Star Trek: Discovery is introducing a new captain who is very different from all of the previous releases of Star Trek. So that might be why many fans are still questioning if he’s actually a good guy. After all, he’s taken in Michael Burnham, who is the first mutineer ever, and we don’t really know anything about him. There is also a hint that he will stop at nothing to make sure he is successful at defeating the Klingons.
But Jason Isaacs has something to say to fans who don’t trust Captain Lorca. The Cheat Sheet talked to Jason Isaacs, Shazad Latif, and Mary Chieffo to talk about their characters at New York’s PaleyFest on Oct. 7, 2017. Here are seven things we learned about this season.
1. Jason Isaacs says Captain Lorca’s motives aren’t questionable, he’s just not a ‘cuddly captain’
Q: Because of your character’s entrance, you know we only get to see him in very few scenes, there are fans still questioning his motives–
Jason Isaacs: Why would they question his motives? What he isn’t is a super cuddly captain. He’s a wartime captain with a bunch of people who haven’t trained for war and a ship that isn’t built for it and equipment that isn’t up to it. So he’s trying to get an edge because the Klingons, frankly, are far superior to us.
Q: Your character is very much hard stance in his perspective. Do we ever see him waver on it?
JI: What I will tell you is, there are some liberties when telling a story in 15 hours that you could be like in real life: inconsistent. You can either say I agree with you, we’ll understand about this, and then you could respond to circumstances. In order to make drama, you throw people into the most highest priced situations possible and really test their character and their moral fiber, and they make different choices at different times at probably different days.
2. Isaacs says the show’s message is about everyone working together
Q: Star Trek is always saying something about humanity and trying to give a message. What do you think the message is at the end of the day for this season?
JI: Well, I think actually what Star Trek is trying to do is entertain. I watched it as a little kid. I had no clue there was a message, and that’s the job well done. Subliminally, I get a picture more of modern women and people of different races and people of different nationalities working together.
3. We’ll see the backstory of many characters this season — possibly including Lorca
Q: Again, your character has such a hard stance. Do we see what made him that way?
JI: We see a bunch of things about many of the characters and what traditionally happens in television is in the very first episode, the pilot and everybody tells each other their entire life history, even though they’ve known each other for decades. And what we have license to do now is only show the backstory where and how that’s useful, and you’ll find out a lot about many of them.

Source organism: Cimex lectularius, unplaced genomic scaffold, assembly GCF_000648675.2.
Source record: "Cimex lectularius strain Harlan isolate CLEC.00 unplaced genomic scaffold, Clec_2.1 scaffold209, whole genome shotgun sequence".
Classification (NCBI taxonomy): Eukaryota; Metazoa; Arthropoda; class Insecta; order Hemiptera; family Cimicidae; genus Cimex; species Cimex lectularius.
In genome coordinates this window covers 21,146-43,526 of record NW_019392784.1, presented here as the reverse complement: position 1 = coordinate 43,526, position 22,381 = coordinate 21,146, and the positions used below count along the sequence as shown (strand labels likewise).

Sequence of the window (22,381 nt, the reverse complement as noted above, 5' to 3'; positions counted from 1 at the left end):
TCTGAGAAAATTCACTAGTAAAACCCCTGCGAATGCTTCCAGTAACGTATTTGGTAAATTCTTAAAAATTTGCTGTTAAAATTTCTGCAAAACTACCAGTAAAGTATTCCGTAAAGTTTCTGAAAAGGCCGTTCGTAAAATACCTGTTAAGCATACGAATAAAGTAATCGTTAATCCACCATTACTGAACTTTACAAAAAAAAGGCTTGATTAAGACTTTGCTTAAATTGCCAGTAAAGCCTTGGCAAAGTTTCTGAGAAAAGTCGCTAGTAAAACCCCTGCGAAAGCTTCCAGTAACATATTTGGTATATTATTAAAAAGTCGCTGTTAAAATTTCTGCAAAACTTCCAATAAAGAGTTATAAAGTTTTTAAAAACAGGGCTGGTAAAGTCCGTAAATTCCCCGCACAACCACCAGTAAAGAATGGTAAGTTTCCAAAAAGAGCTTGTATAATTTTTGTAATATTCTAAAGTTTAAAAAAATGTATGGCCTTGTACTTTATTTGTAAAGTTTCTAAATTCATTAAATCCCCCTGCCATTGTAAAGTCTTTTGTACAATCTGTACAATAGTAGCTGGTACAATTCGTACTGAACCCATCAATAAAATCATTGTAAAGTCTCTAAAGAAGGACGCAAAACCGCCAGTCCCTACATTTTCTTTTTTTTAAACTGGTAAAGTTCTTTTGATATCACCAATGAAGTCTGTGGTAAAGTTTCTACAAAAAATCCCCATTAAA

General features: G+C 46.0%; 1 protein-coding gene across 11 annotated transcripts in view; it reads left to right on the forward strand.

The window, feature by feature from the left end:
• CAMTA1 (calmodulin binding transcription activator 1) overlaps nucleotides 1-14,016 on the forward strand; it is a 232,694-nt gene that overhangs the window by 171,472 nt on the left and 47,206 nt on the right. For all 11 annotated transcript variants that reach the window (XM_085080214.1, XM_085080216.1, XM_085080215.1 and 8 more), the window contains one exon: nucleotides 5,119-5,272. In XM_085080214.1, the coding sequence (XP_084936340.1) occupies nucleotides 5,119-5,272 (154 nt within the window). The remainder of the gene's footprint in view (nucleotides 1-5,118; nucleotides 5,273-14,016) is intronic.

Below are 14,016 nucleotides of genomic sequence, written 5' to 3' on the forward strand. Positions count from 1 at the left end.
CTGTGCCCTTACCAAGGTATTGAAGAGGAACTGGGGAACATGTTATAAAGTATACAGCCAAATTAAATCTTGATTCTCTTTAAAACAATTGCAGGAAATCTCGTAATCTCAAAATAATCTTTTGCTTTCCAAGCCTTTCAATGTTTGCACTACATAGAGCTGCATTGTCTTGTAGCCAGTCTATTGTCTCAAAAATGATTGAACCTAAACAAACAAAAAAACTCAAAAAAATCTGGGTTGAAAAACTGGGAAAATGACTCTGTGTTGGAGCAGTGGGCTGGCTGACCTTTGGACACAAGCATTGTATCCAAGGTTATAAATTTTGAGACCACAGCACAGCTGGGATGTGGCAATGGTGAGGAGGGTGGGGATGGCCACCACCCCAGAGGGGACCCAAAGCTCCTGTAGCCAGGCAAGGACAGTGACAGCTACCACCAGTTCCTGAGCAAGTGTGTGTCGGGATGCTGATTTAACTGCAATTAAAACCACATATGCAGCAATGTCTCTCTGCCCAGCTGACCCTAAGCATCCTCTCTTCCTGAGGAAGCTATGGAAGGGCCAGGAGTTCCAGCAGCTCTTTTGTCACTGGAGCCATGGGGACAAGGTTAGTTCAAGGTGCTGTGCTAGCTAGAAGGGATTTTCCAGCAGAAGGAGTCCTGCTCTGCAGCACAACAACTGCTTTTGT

4. Shazad Latif talks about playing a prisoner of war
Q: Will your character, Ash Tyler, ever question going to war?
Shazad Latif: No, he’s a security officer. He’s in a prison because of the Klingons. He’s got a personal issue against them, so he would never question it. He’s up for it.
Q: We haven’t seen much of you yet, but what can you tease about him? Does it open with him being in prison?
SL: I haven’t seen the opening of that episode, but you’re going to be seeing a lot of me once you start seeing me, so it’s going to be really good. But yeah, you see me as a POW, and it’s a very high stakes and very emotional the first time we meet him. So it’s a great place to start and you go on this journey with him. It’s great.
5. Latif likes that both sides of the war are being shown
Q: What is the biggest thing you had to get a hold of to understand this character?
SL: I think it was a lot of basic research, just a lot of doing the things every artist should do before you start a role. And then soaking it up and try to let go at the end of the day and see what you get from other actors. It’s a lot of videos you have to watch and really just kind of be in the moment and play those scenes for truth.
Q: How do you feel about how the Klingons were once portrayed and how they are now?
SL: I don’t know why TV takes so long to see it from another’s perspective. I don’t know why they didn’t decide way back in the day. But we’re definitely doing it from their perspective, and it’s good to see both sides of the story. So it’s an interesting TV show to watch for that reason rather than seeing one person’s point of view.
6. But don’t expect Latif to ever root for Klingons
Q: Are you personally rooting for the Klingons?
SL: Am I? No, I can’t, they’ve tortured me. They’ve done horrible things to me, so yeah.
Q: By the end of it, what do you want people to take away from your character specifically?
SL: I just want people to have an emotional reaction to everything they’re watching and to the show and to my character. If I can make them feel something in any scene or make them cry or laugh, whatever, that’s what I want.
7. Mary Chieffo says there will be more vulnerability and softness from Klingons this season
Q: How does it feel that fans are now connecting with Klingons for the first time emotionally?
Mary Chieffo: It’s really so thrilling! It was so the goal we set out from the very beginning, when they were knowing they wanted to use the Klingons in this first season. I’m really really proud of the response already, and I’m so thrilled knowing what’s coming. I’m really hopeful that the fans will just get more and more enmeshed in our plot and the vulnerability and softness that we can have when we’re not in the middle of battle.
Follow Nicole Weaver on Twitter @nikkibernice.
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